whats recylable
Photo courtesy of the San Jose, California, Environmental Services Department

California city's pilot project improves recycling behavior

Recycling cart lids with recycling tips reduce contamination by 20 percent.

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November 25, 2021

A pilot program conducted by the city of San José’s Environmental Services Department has improved residents’ recycling behavior. The project provided recycling cart lids with trilingual (English, Spanish and Vietnamese) labels showing what is recyclable and what isn’t.

The labels were molded into the cart lids and feature images of recyclables and nonrecyclables along with easy-to-understand text in English, Spanish and Vietnamese, the department says.

The program, conducted this spring, sampled recycling material from nearly 5,000 single-family homes along five collection routes in north and east San José where the graphic labels were distributed. The contamination rates along those routes dropped by an average of 20 percent, according to the Environmental Services Department.

The citywide contamination rate in 2020 was 51 percent, while the average contamination rate for the 4,767 homes in the pilot project was 73 percent.

The study determined the cart lids with educational information were particularly effective at decreasing contamination in areas with very high contamination rates. The largest decrease occurred among 956 households on a route with an 81 percent contamination rate before the pilot. That rate dropped by 35 percent, the Environmental Services Department says, with the pilot.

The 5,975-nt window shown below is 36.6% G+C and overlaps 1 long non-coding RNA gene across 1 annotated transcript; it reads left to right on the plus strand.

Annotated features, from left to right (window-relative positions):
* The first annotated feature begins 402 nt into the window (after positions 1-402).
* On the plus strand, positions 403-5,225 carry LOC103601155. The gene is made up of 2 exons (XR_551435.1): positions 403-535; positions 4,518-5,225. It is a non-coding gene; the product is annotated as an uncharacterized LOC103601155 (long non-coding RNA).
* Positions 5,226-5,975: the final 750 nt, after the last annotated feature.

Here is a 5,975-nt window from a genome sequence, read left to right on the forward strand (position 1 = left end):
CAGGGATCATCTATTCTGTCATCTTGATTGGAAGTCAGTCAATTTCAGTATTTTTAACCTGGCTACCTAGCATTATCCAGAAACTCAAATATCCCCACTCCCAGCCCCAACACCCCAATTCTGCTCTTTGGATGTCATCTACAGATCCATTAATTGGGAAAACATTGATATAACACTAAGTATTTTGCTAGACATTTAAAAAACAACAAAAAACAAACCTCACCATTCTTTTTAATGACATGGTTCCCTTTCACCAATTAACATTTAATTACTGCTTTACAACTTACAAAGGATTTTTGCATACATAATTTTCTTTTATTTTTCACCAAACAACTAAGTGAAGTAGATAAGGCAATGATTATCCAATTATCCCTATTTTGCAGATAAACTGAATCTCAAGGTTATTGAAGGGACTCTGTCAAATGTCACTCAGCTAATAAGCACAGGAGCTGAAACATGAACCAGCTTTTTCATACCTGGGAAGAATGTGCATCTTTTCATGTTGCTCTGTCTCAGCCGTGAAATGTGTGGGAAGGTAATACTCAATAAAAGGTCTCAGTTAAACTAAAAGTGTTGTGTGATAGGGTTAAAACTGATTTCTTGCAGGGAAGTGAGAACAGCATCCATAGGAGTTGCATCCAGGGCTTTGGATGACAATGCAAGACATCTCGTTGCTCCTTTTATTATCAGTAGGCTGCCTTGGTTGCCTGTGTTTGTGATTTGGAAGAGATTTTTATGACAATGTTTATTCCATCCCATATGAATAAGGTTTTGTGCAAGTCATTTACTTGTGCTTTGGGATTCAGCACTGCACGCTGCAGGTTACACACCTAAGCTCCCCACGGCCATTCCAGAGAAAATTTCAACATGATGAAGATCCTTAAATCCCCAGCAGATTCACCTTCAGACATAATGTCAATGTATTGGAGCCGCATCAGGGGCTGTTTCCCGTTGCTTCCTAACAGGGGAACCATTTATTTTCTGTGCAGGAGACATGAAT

Recycling contamination worsened during the COVID-19 pandemic as San José residents spent more time at home and generated more waste, the department says. Compared with April to December 2019, from April to December 2020, single-family homes generated:

  • 8 percent more garbage;
  • 17 percent more recycling; and
  • 33 percent more recycling residue.

While the amount of garbage increased, the city says it did not see an increase in residents’ requests for larger garbage carts, which means some residents likely placed extra garbage in their recycling carts.

“Our pilot program shows we can make a big difference in recycling behavior by providing residents with information right where they recycle,” says Kerrie Romanow, director of the Environmental Services Department. “We will be rolling out more of these cart lids in phases, beginning with the most contaminated routes.”

The pilot was part of a comprehensive, trilingual Recycle Right outreach campaign to inform residents about how to recycle properly. Among the campaign’s many features is SanJoseRecycles.org, a website that includes a recycling guide that shows what goes where, tips and articles and other resources.